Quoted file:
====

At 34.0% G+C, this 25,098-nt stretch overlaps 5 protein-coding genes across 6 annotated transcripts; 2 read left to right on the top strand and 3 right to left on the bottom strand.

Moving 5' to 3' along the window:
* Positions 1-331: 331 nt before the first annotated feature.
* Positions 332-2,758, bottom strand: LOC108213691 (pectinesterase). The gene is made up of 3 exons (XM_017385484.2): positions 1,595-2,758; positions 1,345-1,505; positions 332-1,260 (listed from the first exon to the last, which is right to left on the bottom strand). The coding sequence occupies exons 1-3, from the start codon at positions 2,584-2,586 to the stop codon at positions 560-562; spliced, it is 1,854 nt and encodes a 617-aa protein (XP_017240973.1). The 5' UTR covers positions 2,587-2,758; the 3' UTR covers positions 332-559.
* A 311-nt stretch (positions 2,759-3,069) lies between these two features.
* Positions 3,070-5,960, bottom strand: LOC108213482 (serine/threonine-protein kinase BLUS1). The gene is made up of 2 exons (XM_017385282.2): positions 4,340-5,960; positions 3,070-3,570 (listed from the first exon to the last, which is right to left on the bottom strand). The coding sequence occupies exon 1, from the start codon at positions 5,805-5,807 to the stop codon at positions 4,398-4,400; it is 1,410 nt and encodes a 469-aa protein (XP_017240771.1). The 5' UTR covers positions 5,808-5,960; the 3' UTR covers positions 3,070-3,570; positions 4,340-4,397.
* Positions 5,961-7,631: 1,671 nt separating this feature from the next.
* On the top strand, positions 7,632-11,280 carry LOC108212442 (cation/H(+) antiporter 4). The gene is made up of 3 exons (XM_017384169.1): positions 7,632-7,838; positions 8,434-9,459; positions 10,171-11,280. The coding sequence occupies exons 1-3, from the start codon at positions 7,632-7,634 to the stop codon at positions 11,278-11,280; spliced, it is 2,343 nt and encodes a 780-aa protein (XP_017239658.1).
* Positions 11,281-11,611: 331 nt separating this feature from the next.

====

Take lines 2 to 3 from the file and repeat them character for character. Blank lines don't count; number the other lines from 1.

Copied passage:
Moving 5' to 3' along the window:
* Positions 1-331: 331 nt before the first annotated feature.